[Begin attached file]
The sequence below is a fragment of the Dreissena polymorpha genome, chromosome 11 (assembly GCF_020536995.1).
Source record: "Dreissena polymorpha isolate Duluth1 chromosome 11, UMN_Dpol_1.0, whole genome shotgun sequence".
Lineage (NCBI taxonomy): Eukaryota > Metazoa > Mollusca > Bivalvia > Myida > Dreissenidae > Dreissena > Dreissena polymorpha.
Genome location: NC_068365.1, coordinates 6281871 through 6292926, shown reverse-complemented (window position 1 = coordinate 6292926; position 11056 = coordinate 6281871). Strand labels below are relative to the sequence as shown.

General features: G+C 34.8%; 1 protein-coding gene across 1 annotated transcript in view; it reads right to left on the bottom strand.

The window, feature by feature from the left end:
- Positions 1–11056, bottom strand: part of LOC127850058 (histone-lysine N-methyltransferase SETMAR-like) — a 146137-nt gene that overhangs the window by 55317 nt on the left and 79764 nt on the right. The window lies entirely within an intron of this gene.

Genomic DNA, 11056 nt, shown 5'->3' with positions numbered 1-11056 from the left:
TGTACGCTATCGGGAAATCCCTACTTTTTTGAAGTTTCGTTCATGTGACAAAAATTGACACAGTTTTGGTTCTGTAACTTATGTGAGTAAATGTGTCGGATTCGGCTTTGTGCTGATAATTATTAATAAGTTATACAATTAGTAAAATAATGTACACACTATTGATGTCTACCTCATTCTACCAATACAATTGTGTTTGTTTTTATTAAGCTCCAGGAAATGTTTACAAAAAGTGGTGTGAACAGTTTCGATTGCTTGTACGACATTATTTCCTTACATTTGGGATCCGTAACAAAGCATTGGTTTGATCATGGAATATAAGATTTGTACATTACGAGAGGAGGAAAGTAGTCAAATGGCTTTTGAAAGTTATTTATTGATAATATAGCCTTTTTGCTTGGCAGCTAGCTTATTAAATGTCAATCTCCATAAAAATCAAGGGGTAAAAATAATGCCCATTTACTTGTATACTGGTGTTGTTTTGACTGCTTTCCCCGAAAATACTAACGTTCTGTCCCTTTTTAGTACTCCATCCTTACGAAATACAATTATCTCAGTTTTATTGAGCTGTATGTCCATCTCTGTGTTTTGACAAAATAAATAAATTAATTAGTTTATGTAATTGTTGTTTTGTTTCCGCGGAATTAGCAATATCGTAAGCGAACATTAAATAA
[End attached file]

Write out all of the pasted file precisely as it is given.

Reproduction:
The sequence below is a fragment of the Dreissena polymorpha genome, chromosome 11 (assembly GCF_020536995.1).
Source record: "Dreissena polymorpha isolate Duluth1 chromosome 11, UMN_Dpol_1.0, whole genome shotgun sequence".
Lineage (NCBI taxonomy): Eukaryota > Metazoa > Mollusca > Bivalvia > Myida > Dreissenidae > Dreissena > Dreissena polymorpha.
Genome location: NC_068365.1, coordinates 6281871 through 6292926, shown reverse-complemented (window position 1 = coordinate 6292926; position 11056 = coordinate 6281871). Strand labels below are relative to the sequence as shown.

General features: G+C 34.8%; 1 protein-coding gene across 1 annotated transcript in view; it reads right to left on the bottom strand.

The window, feature by feature from the left end:
- Positions 1–11056, bottom strand: part of LOC127850058 (histone-lysine N-methyltransferase SETMAR-like) — a 146137-nt gene that overhangs the window by 55317 nt on the left and 79764 nt on the right. The window lies entirely within an intron of this gene.

Genomic DNA, 11056 nt, shown 5'->3' with positions numbered 1-11056 from the left:
TGTACGCTATCGGGAAATCCCTACTTTTTTGAAGTTTCGTTCATGTGACAAAAATTGACACAGTTTTGGTTCTGTAACTTATGTGAGTAAATGTGTCGGATTCGGCTTTGTGCTGATAATTATTAATAAGTTATACAATTAGTAAAATAATGTACACACTATTGATGTCTACCTCATTCTACCAATACAATTGTGTTTGTTTTTATTAAGCTCCAGGAAATGTTTACAAAAAGTGGTGTGAACAGTTTCGATTGCTTGTACGACATTATTTCCTTACATTTGGGATCCGTAACAAAGCATTGGTTTGATCATGGAATATAAGATTTGTACATTACGAGAGGAGGAAAGTAGTCAAATGGCTTTTGAAAGTTATTTATTGATAATATAGCCTTTTTGCTTGGCAGCTAGCTTATTAAATGTCAATCTCCATAAAAATCAAGGGGTAAAAATAATGCCCATTTACTTGTATACTGGTGTTGTTTTGACTGCTTTCCCCGAAAATACTAACGTTCTGTCCCTTTTTAGTACTCCATCCTTACGAAATACAATTATCTCAGTTTTATTGAGCTGTATGTCCATCTCTGTGTTTTGACAAAATAAATAAATTAATTAGTTTATGTAATTGTTGTTTTGTTTCCGCGGAATTAGCAATATCGTAAGCGAACATTAAATAA